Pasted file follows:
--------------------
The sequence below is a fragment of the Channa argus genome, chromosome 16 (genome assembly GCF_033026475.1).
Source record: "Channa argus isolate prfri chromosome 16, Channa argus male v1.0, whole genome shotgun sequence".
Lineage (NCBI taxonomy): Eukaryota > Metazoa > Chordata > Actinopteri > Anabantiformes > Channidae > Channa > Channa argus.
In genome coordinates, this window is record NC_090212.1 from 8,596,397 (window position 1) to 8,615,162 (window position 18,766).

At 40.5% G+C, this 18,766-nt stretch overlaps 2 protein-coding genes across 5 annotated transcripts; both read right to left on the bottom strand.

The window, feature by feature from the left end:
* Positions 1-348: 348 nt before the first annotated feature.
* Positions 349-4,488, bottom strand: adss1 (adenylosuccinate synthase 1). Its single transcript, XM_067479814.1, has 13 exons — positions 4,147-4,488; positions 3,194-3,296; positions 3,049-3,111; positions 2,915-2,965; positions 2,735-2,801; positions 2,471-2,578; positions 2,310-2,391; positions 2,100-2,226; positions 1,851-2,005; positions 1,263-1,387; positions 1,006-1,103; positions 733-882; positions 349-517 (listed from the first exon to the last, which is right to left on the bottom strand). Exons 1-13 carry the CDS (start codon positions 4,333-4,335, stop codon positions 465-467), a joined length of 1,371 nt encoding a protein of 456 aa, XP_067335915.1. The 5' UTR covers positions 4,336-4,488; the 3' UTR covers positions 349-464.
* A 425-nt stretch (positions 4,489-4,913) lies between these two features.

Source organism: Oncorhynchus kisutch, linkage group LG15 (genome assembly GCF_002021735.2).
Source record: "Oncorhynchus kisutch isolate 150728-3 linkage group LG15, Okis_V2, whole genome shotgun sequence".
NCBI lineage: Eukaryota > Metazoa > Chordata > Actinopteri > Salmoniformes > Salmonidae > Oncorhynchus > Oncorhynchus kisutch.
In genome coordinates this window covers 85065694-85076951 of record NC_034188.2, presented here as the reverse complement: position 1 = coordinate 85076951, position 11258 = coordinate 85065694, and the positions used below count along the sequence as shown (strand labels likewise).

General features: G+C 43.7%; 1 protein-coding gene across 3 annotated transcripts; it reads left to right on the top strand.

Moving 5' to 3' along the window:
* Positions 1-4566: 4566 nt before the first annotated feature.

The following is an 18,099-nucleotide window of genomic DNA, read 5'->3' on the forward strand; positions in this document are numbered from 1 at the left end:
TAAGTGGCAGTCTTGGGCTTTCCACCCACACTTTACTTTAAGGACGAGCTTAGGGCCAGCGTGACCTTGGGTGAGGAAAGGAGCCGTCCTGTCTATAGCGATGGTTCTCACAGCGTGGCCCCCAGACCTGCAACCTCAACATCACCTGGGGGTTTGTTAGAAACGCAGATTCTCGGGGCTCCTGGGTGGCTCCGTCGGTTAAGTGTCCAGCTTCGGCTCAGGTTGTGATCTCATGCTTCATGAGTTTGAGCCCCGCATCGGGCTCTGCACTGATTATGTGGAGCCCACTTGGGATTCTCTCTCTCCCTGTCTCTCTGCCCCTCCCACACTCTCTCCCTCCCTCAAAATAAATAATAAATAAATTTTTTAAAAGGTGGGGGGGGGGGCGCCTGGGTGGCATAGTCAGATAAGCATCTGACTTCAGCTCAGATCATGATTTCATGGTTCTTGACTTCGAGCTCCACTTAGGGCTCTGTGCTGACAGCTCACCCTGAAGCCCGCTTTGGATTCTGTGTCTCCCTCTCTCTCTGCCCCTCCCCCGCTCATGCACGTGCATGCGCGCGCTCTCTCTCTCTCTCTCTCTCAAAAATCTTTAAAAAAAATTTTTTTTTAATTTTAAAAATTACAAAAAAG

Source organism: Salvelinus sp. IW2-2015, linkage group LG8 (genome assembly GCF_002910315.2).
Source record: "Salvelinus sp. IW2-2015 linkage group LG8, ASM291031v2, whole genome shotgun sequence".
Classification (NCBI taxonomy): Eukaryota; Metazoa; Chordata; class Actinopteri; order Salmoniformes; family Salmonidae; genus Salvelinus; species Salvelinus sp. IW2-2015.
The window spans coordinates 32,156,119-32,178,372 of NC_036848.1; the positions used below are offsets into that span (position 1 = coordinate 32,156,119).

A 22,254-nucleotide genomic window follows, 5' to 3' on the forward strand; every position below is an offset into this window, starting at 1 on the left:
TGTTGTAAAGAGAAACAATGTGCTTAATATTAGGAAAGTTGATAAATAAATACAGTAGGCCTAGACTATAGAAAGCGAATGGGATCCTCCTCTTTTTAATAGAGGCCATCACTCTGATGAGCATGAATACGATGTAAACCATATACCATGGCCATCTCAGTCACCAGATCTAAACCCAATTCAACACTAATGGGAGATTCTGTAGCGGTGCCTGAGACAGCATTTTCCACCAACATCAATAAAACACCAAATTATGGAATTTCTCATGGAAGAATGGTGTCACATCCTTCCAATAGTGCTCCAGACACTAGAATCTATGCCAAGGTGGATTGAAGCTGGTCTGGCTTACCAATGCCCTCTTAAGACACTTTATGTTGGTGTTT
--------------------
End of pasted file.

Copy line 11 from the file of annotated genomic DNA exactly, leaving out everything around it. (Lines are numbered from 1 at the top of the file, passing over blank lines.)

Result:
Source record: "Oncorhynchus kisutch isolate 150728-3 linkage group LG15, Okis_V2, whole genome shotgun sequence".